Think Like A Negotiator

Creating Win Win Results and Understanding the Pitfalls to Avoid

A Friends Reminder Gives a New Perspective

I was chatting on the phone this morning with my friend Cat Hammes known as the “One Legged Blonde.”  She has been riding motorcycles for 31 years long before women riding became popular.  In fact it was odd for a woman to be on a bike back then.  I’ve been riding for 18 years myself.  We still didn’t have a lot of women’s riding gear when I started riding. 

In our conversation, she reminded me that I was in the military long before it was popular for women to be in the military.  I enlisted in 1980.  The military was only about 8% women at that time.  There was starting to be a push to get more women into the military and into nontraditional jobs.  I actually scored high in the mechanical area on the aptitude test and I was being pushed to get into a mechanical career field.  Although I am a bit mechanical, can fix stuff if I need to, change my oil if I have to etc, I wanted to work with computers.  Computer programming was nothing like it is today.  It was considered an administrative career field back then.  I really wanted to work with computers so I enlisted in the “open administrative” career field which meant I would chose my job when I got to Basic Training.  When I went to choose my job, computer jobs were nowhere to be found on the list.  I ended up picking a job I knew nothing about or even what it was.  The job was called “Contracts Specialist.” I only picked it because it had the highest required score to get into it.  I figured you had to be smarter to do that job than the rest of the others so I chose Contracting not know what the job was about.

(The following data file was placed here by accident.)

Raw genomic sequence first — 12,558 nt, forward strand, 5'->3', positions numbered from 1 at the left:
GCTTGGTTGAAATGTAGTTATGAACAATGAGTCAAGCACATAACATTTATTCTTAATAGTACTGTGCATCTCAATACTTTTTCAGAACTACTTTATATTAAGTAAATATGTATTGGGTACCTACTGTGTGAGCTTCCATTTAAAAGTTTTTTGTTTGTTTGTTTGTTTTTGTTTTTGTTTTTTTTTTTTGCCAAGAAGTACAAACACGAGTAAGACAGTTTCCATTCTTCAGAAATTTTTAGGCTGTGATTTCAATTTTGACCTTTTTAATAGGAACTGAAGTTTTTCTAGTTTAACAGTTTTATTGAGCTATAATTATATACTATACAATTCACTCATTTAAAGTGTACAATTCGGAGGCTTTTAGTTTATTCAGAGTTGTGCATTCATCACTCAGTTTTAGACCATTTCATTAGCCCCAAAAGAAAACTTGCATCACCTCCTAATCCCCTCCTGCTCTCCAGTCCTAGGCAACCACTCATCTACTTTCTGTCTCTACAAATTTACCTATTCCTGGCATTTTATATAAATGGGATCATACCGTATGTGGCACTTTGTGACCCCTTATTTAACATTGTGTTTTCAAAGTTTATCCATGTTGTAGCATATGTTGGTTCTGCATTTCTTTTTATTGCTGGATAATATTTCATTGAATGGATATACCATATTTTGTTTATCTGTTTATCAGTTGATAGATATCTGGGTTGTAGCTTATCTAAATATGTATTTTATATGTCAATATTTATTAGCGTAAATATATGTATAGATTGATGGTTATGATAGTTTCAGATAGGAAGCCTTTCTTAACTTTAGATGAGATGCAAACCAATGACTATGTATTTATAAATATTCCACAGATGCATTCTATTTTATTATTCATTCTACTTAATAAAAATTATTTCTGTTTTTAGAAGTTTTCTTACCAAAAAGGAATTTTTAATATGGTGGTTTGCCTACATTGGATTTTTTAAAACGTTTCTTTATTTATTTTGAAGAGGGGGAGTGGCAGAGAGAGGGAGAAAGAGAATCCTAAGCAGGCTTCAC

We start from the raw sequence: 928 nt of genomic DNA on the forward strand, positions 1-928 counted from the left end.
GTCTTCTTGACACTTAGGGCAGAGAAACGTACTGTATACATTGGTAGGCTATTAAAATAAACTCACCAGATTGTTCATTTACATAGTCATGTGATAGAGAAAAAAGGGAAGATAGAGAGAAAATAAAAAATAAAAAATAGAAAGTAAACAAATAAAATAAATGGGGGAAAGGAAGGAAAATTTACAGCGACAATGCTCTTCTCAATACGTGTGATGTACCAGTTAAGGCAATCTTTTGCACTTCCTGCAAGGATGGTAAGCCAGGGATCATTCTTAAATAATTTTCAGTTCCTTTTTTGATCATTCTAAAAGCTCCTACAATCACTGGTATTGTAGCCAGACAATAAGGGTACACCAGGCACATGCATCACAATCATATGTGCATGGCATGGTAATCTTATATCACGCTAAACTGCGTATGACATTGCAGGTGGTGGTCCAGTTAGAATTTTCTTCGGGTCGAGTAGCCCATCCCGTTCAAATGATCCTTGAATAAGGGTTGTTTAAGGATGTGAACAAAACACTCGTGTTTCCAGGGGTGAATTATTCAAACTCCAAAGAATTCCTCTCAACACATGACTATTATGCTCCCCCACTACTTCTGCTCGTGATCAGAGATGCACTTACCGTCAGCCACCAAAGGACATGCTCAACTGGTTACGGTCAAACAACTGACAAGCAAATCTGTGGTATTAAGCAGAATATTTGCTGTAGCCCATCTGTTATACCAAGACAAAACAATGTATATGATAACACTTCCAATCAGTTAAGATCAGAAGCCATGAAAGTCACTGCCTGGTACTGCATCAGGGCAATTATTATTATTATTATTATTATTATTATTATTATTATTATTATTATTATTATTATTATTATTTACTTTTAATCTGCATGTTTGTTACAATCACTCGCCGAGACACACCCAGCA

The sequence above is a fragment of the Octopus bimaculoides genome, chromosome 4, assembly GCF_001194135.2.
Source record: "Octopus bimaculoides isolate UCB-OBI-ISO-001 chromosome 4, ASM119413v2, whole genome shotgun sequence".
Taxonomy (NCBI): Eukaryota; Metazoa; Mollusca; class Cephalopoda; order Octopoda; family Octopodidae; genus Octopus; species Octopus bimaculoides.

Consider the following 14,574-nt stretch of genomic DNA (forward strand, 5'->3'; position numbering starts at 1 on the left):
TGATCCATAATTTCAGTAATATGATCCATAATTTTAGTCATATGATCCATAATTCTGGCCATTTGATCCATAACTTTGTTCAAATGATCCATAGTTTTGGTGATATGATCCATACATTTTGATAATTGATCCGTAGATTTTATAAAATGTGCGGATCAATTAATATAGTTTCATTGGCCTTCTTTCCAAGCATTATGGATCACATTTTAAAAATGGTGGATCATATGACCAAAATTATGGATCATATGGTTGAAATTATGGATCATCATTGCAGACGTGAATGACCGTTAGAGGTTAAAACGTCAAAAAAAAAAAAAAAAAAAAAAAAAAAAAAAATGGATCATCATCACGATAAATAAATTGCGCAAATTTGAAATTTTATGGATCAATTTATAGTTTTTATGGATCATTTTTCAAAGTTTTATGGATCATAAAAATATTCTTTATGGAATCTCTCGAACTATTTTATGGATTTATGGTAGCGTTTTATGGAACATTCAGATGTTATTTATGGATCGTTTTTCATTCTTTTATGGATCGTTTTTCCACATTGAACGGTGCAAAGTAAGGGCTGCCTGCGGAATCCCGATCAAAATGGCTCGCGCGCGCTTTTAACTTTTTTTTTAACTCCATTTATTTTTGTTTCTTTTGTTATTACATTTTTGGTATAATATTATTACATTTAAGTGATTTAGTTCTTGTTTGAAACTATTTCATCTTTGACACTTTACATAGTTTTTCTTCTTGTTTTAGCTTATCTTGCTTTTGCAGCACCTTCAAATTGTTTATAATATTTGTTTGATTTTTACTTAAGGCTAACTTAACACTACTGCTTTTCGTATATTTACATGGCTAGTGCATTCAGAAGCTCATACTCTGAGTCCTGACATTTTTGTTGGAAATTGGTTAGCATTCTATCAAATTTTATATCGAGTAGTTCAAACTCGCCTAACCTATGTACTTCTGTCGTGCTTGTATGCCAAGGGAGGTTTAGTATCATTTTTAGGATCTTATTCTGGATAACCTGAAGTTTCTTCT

I basically stumbled into the Contracting career field by accident and 30 years later I am teaching and helping people be better negotiators and ensuring they have the tools to never be taken advantage of again.  If you want to be a better negotiator, my Think Like A Negotiator course 11-13 October is guaranteed to help you do just that.  Check out the online store for more details.